By Ben Elgin Back in August, as Google raced toward its initial public offering, many would-be investors felt its executives were a bit too cocksure. After the search-engine giant first predicted it would fetch between $108 and $135 per share, Wall Street dismissed the offering as far too expensive, forcing Google (GOOG) to drop its asking price to $85.
Today investors who passed on the stock at $85, or even $135, are no doubt kicking themselves. Less than three months after its IPO, Google's stock has rocketed to $187 per share -- 120% above its asking price and 52% above the midpoint of its first, seemingly inane prediction. But if Google's stock was arguably overpriced in the low $100s, it must be beyond the realm of sanity today, right? The answer isn't quite so simple.
CHECK THE NUMBERS. For starters, the landscape surrounding Google has changed dramatically since its offering. Its closest competitor, Yahoo! (YHOO), has seen its stock surge 32%, to $38, since late August, meaning a similar rise could be expected for Google. At the same time, Google obliterated third-quarter expectations on Oct. 21. Its $503 million in revenues topped analyst estimates by 11%, while adjusted net income of $125 million - factoring out one-time items, such as a legal settlement with Yahoo - beat estimates by nearly 30%.
The blow-out quarter inspired analysts to dramatically boost future projections, thus resetting the equations that had deemed Google's stock overvalued. Based on these recast 2005 profit projections, Google trades at a seemingly reasonable 55 times next year's earnings. Yahoo, by contrast, trades at 76 times its 2005 earnings, while eBay (EBAY) boasts a multiple of 63. That Google should be valued 15% to 25% below its seasoned Internet brethren makes sense to many stock pickers, given the search giant's less-experienced management team and homogeneous revenue stream.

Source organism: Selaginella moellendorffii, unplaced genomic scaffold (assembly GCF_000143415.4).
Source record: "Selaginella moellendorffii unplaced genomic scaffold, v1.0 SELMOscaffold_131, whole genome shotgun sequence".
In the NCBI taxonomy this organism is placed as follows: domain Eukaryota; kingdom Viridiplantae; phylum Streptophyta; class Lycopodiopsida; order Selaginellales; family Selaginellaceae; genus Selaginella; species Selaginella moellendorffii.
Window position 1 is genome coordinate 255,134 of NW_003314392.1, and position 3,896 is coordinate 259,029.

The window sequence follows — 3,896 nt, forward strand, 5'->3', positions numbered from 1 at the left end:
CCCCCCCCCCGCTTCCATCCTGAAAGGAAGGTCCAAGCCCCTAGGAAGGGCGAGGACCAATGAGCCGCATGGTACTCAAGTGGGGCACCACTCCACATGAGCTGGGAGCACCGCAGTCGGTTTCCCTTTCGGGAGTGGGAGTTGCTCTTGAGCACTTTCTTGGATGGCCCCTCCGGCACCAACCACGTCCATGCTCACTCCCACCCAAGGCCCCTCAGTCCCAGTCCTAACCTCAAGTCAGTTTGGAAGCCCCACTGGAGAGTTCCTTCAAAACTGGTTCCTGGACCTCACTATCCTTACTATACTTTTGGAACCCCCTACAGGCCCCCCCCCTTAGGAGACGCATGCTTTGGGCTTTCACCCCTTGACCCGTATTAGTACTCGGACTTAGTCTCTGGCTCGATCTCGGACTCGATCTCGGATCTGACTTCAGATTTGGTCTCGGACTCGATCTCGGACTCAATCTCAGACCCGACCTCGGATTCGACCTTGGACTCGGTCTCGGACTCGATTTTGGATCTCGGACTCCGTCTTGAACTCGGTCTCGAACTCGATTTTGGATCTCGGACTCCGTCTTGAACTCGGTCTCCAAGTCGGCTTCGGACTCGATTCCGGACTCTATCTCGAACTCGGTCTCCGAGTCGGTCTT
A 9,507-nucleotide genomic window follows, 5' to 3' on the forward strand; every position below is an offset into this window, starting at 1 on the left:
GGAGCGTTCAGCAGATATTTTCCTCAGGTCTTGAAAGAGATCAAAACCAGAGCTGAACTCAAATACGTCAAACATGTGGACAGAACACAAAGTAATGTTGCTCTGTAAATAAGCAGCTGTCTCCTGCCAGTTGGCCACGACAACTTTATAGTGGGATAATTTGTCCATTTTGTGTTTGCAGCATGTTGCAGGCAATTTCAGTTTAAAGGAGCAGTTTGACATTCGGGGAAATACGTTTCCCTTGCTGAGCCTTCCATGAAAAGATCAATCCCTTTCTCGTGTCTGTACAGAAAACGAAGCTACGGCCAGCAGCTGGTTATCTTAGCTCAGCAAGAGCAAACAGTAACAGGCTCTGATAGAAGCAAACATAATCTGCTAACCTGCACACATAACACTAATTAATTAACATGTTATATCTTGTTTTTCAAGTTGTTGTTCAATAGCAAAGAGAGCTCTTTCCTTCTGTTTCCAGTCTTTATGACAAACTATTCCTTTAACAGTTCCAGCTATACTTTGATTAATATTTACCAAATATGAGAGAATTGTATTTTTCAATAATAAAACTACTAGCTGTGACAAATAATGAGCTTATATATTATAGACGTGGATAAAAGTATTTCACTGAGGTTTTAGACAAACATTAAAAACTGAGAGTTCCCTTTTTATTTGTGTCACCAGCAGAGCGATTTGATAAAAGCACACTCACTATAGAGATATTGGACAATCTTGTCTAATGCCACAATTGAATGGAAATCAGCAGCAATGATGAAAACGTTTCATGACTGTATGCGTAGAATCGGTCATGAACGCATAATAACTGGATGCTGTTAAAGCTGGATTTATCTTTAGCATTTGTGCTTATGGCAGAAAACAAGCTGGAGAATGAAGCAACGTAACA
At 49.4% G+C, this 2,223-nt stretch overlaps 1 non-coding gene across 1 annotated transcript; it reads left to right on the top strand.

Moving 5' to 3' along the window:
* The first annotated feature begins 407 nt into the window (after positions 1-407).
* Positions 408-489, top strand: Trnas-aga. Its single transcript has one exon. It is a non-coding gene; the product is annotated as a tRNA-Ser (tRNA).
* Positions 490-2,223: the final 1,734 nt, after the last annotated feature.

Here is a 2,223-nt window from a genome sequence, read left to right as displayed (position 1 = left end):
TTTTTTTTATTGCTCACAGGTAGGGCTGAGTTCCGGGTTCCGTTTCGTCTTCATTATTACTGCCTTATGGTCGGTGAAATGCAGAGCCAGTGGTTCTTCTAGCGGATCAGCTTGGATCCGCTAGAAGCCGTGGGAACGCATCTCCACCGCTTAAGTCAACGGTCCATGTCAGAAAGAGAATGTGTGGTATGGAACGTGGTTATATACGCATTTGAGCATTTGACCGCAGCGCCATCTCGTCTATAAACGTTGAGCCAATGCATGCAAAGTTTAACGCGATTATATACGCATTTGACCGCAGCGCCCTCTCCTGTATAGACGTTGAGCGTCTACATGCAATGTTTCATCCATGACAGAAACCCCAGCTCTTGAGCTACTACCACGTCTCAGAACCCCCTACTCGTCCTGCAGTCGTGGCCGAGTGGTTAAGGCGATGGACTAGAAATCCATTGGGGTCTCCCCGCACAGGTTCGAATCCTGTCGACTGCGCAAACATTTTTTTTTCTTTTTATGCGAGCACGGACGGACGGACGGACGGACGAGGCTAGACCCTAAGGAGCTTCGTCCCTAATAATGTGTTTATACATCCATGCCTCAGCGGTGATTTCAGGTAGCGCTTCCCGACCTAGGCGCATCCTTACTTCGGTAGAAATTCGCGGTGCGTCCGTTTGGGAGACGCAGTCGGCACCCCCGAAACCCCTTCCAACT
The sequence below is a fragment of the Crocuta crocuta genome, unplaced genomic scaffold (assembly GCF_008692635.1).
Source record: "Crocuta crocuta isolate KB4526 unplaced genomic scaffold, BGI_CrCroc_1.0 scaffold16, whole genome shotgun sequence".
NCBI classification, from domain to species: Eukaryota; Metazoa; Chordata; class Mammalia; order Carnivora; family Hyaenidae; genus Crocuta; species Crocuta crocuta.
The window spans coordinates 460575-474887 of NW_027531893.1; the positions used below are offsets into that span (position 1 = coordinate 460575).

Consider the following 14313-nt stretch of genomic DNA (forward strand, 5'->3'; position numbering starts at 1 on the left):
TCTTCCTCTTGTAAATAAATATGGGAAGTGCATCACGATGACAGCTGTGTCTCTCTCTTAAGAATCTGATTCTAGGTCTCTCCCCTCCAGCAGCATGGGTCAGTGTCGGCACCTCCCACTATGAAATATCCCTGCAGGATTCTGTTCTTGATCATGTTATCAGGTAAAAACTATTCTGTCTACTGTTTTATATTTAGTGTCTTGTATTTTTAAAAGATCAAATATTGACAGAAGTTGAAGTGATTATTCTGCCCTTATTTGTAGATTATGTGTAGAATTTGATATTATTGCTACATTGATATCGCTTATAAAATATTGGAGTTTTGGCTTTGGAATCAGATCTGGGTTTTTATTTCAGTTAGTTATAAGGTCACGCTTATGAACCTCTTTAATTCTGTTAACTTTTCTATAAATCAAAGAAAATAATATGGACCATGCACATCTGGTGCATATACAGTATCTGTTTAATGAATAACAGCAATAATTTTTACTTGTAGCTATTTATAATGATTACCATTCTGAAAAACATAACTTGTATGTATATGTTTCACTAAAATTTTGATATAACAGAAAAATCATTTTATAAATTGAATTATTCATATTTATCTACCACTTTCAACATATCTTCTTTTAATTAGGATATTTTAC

What's encouraging is that Google appears to have gained significant market share over the past several months, in spite of massive competitive efforts launched by Yahoo and Microsoft (MSFT). According to analytics firm WebSideStory, Google has gone from handling 41% of U.S. searches in March to 49% in October.
SINGLE-BARREL BUSINESS. Revenue figures seem to back this up. Google's paid-search sales grew 19% sequentially, vs. 8% to 10% quarter-over-quarter growth for Yahoo's search advertising. "It's unclear whether this was caused by publicity from Google's IPO or by the company innovating," says Mark S. Mahaney, analyst at American Technology Research.
Although Google is picking up steam and may not be exorbitantly expensive compared to competitors, by other metrics it's probably a little overpriced. Take free cash flow. Janco Partners estimates that Google is trading at 48 times its 2005 free cash flow, a 14% premium above Yahoo's multiple of 42. Because Janco analyst Martin Pyykkonen believes Google should have a trading multiple 20% below that of Yahoo, due to its unproven track record and concentrated revenues, he has pegged Google's target price at $125 to $140.
Moreover, Google's early successes haven't dissipated its long-term challenges. The company remains a single-barrel business, with nearly all of its sales coming from ads next to search results. "Yahoo certainly has more arrows in their quiver," says Pyykkonen, pointing out that the portal generates roughly 40% of sales from search ads, 40% from so-called "display" ads scattered across its online properties, and 20% from subscriptions services, including online personals and fantasy sports.
WHERE'S THE MONEY? With search ads a booming business, Google's lack of revenue diversity hasn't been a problem. But many industry analysts believe this market could significantly decelerate in the next year or two. Researcher eMarketer predicts growth of such search ads in the U.S. could slow from 55% this year to 19% in 2005. Although overseas growth will continue at a faster clip, the looming domestic slowdown shines a spotlight on Google's lack of other businesses.
Such concerns certainly aren't lost on Google. The search giant has been rolling out a number of new products, from its ad-supported e-mail offering dubbed Gmail to new software that searches users' computer hard drives. While these are interesting technology bets, they have yet to show serious money-making potential.
No question, Google has far exceeded expectations thus far as a public company. Its stellar performance has muted many of its skeptics. But while Google has made a case for a stock price in the $125 to $150 range, investors who dare to buy near $200 are probably taking a mammoth gamble. Elgin is a correspondent in BusinessWeek's Silicon Valley bureau